This new type of credit that would not be available without the interference of the government generating the so-called “boom.” This boom caused businessmen to, as described by Rothbard in America’s Great Depression, “take their newly acquired funds and bid up the prices of capital and other producers’ goods, and this stimulate[d] a shift of investment from the ‘lower’ (near the consumer) to the ‘higher’ orders of production (furthest from the consumer) — from consumer goods to capital goods industries.”
This shift of investment from consumer to capital goods is a characteristic mark of the boom and explains, as opposed to other theories, why capital goods’ industries are affected first in the beginning of the depression. We can see on the next graph how those industries were affected in the Brazilian scenario. The green line represents the capital goods industries, and the slump that we see happened during the very early stages of the depression, in the end of 2013.
Figure 2. Index of Industrial Production and Key Components
It is also worth noticing that this slump happened right after the government started to raise the interest rates again, which occurred after a period of an all-time low in the interest rates of the country. As we can see below the Brazilian government lowered the interest rates to an unprecedented low level, and when the government tried to raise interest rates to curb the inflation generated by its “easy money” policies, the boom came to an end.
Figure 3. Brazil’s Interest Rates Over Time (Source: Financial Times.)
As Murray Rothbard observed (again from America’s Great Depression),
businessmen were misled by bank credit inflation to invest too much in higher-order capital goods, which could only be prosperously sustained through lower time preferences and greater savings and investment; as soon as the inflation permeates to the mass of the people, the old consumption — investment proportion is reestablished, and business investments in the higher orders are seen to have been wasteful. Businessmen were led to this error by the credit expansion and its tampering with the free-market rate of interest.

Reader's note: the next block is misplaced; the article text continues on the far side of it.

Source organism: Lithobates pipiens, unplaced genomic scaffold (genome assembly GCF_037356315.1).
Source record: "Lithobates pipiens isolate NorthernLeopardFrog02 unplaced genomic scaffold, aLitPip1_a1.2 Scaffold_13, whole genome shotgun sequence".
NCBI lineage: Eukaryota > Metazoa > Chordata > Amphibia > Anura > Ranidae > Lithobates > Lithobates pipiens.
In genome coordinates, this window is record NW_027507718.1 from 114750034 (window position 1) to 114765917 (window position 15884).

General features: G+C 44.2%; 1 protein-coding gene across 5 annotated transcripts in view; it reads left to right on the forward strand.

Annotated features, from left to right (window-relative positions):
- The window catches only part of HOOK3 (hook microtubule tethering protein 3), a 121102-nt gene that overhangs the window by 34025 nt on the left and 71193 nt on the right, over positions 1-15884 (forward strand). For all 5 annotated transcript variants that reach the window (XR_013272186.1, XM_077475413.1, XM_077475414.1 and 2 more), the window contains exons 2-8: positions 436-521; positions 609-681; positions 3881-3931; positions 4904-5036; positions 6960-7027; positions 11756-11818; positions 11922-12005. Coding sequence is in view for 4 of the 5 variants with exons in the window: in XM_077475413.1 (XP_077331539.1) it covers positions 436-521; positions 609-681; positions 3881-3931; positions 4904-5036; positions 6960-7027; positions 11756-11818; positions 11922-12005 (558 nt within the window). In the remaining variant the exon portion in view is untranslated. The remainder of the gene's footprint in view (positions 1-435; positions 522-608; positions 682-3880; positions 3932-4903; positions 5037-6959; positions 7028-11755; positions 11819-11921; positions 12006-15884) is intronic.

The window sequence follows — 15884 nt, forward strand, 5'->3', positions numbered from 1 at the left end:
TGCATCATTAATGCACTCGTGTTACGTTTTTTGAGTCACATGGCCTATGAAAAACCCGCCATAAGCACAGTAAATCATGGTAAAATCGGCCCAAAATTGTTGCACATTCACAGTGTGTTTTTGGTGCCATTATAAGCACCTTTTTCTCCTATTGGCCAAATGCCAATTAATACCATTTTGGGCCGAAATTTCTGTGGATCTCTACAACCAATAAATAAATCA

As observed by Mises in his essay “Middle-of-the-Road Policy Leads to Socialism,” we must pay attention to the fact that “the attempts to lower interest rates by credit expansion generate, it is true, a period of booming business,” which in Brazil’s case occurred mostly between 2006 and 2013. “But the prosperity thus created is only an artificial hot-house product and must inexorably lead to the slump and to the depression. People must pay heavily for the easy-money orgy of a few years of credit expansion and inflation.” The depression that is currently happening in the country is, therefore, not an evil that should be fought against with more and more government policies. The depression is the cure.
As we have seen, most of what the Austrian business cycle theory described can be well applied to Brazil. It is important to admit that other factors also played important roles, such as the price of the dollar relative to the real and the slowdown of China’s demand on Brazilian commodities, but most of them were usually, and to some extent, only a consequence of the policies that we have already analyzed. The bottom line is that the country went through a major credit and money supply expansion, together with years of low interest rates. It is crucial to note that, contrary to other explanations, “Mises’s theory of the trade cycle … meshes closely with a general theory of the economic system. The Mises theory is, in fact, the economic analysis of the necessary consequences of intervention in the free market by bank credit expansion.”
Consequently, we can see how Brazil’s current crisis is nothing but an outcome of government’s meddling with the market. The scenario of the country’s economy is indeed scary, but we have reason to believe that Brazil’s intellectual situation is going through a new and promising change. It may be true, as Lord Keynes said, that “in the long run we are all dead,” but if we are to get out of this terrible crisis, to prosper and to enjoy a constant improvement in our standard of living, “it is high time to transform the country’s state capitalism into a free market system.”